God is a God of totality--He works in totality. He makes sure He utilizes every available opportunity to pursue His plans--with perfection--and His very works justify this fact. Right from creation, “God saw all that he had made, and it was very good” (Gen 1:31, emphasis added). “Jesus, the Prince of life, gave all to bring salvation within our reach” (Ellen White, Adventist Home 480,emphasis added). He was going to draw all men unto Himself when lifted up (John 12:32), and the Gospel is to be preached to all nations (Matt 28:19).
In the same way, God expects His subjects to apply this principle of totality in all their ways. According to Jesus, loving God with the whole heart, soul and body is the first and greatest commandment (Matt 22:36, 37). He also said it is only the one who hates his father, mother, wife, children, brothers, sisters and his own life that can be His disciple (Luke 14:26) . Ellen White said, “we are not God's children unless we are such entirely.” (Steps to Christ 44, emphasis added). All these insinuate the idea of totality, implying that God wants every aspect (all faculties) of His subjects to be in His employment. An evidence of this is seen in His dealings with the patriarch Abraham.
The Patriarch Abraham
Abraham has been accorded the title “the father of the faithful” in Christendom. His outstanding records in the Bible with regard to his faith in God place him among the list of Christian heroes. In fact, Abraham’s life consisted of many episodes of faith (Gen 11:29-25:8), with each episode serving an example to Christians (1Cor 10:11). Among these episodes is one that seems to give him a unique identity perhaps among other Patriarchs. This particular episode has to do with his very name “Abraham.”
Abraham: the banner of faith (Gen 17:4-8)
“Neither shall thy name any more be called Abram, but thy name shall be Abraham; for a father of many nations have I made thee” (King James Version, Gen. 17:5 emphasis added).
Both names (i.e. Abram and Abraham) connote “father”; Abram meaning an “exalted father” and Abraham meaning “father of nations or multitudes.” Both names could arouse one’s curiosity. Whilst the name “Abram” (exalted father) could arouse his contemporaries curiosity, not necessarily as to the status of a father, but rather to the adjective “exalted,” the name “Abraham” could have also aroused their curiosity--not necessarily to the status of a father as to the attached idea “nation” or multitudes.”
Evidences in the Bible (Gen 12:5, 16; Gen 13:2; 14) suggest that Abram had a lot in terms of material wealth which placed him among the wealthy people of his time. Like Joseph in Egypt, he might have also attained great status and fame, at least among the five nations whose people he rescued in his quest to free Lot (Gen 14:8-16). Hence any curiosity relating to the justification for the name Abram would have been met by his great possessions, both in material things and prestige. Therefore, any ambition by Abram to justify his name would have not been all that necessary, since he really was in an exalted position in terms of these things, and the subject of faith would have been a non-issue.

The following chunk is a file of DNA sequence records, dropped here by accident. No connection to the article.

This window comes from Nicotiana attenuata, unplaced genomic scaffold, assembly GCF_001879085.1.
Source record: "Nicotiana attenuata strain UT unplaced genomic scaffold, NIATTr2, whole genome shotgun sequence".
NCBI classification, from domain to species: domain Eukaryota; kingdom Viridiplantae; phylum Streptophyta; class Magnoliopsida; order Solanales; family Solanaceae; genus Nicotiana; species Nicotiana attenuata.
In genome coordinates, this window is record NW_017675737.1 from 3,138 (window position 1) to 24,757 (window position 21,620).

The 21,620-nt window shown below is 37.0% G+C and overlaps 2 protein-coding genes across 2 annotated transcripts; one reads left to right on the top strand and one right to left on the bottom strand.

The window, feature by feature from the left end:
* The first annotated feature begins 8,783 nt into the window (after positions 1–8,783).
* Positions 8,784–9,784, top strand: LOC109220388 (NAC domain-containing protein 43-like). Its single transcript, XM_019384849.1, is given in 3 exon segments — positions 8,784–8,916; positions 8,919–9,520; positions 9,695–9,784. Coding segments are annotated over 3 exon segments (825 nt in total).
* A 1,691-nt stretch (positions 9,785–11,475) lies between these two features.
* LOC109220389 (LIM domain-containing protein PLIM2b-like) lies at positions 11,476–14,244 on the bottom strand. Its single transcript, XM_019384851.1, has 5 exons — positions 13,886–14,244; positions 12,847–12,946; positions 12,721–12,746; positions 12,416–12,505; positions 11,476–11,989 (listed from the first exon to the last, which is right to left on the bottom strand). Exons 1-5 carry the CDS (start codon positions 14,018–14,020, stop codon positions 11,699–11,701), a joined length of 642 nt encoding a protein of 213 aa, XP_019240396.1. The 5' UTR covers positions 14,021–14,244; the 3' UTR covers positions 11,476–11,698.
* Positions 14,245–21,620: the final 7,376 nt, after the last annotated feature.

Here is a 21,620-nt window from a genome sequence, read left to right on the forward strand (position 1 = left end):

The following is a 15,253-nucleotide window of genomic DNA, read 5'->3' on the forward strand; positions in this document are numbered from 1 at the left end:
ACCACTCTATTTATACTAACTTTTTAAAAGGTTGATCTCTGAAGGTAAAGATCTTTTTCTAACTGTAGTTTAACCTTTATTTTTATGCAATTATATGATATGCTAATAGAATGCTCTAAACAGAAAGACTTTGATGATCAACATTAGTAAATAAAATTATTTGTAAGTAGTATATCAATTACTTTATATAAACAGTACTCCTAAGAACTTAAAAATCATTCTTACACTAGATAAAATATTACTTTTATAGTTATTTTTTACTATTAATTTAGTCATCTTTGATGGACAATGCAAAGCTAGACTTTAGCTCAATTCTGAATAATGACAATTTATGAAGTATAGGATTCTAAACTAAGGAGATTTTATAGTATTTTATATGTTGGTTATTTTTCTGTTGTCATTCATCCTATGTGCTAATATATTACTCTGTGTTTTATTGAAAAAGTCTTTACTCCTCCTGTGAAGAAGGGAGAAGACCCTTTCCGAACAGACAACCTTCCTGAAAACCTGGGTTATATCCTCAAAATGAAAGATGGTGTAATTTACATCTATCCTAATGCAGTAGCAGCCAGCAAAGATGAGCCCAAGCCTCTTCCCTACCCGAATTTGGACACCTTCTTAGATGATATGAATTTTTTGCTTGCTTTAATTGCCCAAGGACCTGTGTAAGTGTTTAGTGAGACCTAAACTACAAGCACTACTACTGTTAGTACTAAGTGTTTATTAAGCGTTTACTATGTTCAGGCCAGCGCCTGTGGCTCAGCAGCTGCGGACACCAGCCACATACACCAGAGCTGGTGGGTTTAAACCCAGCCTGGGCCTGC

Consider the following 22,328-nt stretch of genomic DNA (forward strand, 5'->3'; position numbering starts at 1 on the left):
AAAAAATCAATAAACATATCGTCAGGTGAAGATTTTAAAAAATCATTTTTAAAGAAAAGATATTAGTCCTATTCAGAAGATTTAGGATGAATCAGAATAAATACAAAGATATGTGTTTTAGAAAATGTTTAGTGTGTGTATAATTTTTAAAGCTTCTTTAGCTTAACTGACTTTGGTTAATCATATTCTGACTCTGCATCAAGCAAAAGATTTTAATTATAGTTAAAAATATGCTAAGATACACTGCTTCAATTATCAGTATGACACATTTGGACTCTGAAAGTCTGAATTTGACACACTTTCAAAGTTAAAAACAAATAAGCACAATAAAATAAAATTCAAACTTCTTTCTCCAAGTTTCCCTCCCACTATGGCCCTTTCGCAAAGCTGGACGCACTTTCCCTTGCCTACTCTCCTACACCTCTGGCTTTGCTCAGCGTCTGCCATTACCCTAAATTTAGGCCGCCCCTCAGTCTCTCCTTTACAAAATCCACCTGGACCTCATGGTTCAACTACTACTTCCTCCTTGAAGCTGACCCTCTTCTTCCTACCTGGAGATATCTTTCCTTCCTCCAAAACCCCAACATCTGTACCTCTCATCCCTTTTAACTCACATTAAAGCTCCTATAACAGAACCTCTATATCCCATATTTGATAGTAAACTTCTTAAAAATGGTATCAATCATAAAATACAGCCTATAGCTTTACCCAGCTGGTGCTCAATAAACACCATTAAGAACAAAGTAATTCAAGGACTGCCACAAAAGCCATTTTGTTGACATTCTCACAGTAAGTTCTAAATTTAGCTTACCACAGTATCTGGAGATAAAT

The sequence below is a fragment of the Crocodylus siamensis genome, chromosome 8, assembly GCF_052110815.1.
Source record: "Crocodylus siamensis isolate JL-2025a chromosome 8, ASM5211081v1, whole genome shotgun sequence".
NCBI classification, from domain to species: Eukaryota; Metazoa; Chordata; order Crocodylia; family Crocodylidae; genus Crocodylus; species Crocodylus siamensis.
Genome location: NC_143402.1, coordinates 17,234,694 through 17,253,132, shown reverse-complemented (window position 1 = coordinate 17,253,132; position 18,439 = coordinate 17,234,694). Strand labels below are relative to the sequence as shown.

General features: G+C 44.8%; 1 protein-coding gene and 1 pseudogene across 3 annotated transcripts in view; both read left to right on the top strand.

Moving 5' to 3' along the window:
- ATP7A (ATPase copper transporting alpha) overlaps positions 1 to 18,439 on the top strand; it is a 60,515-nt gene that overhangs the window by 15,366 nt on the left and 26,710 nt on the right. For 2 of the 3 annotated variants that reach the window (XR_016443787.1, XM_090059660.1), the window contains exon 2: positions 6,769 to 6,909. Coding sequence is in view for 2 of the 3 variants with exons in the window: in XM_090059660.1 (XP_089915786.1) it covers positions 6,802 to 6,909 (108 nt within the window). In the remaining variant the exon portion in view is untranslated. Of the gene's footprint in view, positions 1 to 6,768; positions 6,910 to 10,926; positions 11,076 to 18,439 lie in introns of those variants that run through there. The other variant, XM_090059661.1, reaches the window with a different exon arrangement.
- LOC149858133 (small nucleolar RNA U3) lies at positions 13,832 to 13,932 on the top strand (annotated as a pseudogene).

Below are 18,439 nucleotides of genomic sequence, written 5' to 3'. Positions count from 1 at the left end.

As already indicated, the name “Abraham” could also have drawn people’s attention to the qualification “multitudes or nations.” This would have had to do with the number of his biological descendants. Unfortunately, of the many people under his roof, Abraham had none except the young boy Ishmael, who still was not even the progenitor of the covenant (Gen 17:19-25). Thus unlike the name “Abram,” Abraham might have faced at least by two challenges in respect of the justification for his name. Aside from the personal struggle as to the certainty of God’s promise (Gen 17:17, 18), he still needed to justify the sense in bearing a name that contradicted his very status both within and without his household. Secondarily, since the promise (Gen 17:1-8) had a future fulfillment, it would seemed very ridiculous and his intelligence would have been questioned (mostly by those outside his household).
Significance of the name “Abraham”
Names, especially in Biblical times, were given much consideration. It is also clear that names were a medium of communication. Some names emerged with regard to circumstances surrounding the birth (e.g. Benoni (Gen 35:18), Ichabod (1 Sam 4:19-22), Jacob (Gen 25:26). Others were to communicate appreciation to God (e.g. Reuben, Simeon, Judah, and Joseph (Gen 29:31-30:24), and some were meant to communicate an intention (e.g. Levi, Napthali, Gad, Asher, Issachar and Zebulun (Gen 29:34; 30:8, 11, 13, 18, 20). Customarily, names were given by parents, (either father or mother) and occasionally by God himself (Isaac (Gen 17:19) and Ishmael (Gen 16:11)). Like others, these names had unique purpose (i.e. communication). Like many other names, names such as Israel ( Gen 35:10) and Jesus (Mat 1:21) were used by God to communicates their identity or uniqueness. The names John (Luke 1:13) and Ishmael (Gen 16:11) were given to reveal God's nature; Jezreel, Lo-ruhamah, Lo-ammi (Hos 1:3-9) to communicates His intention, and Abraham, Sarah and Isaac to communicate His promises.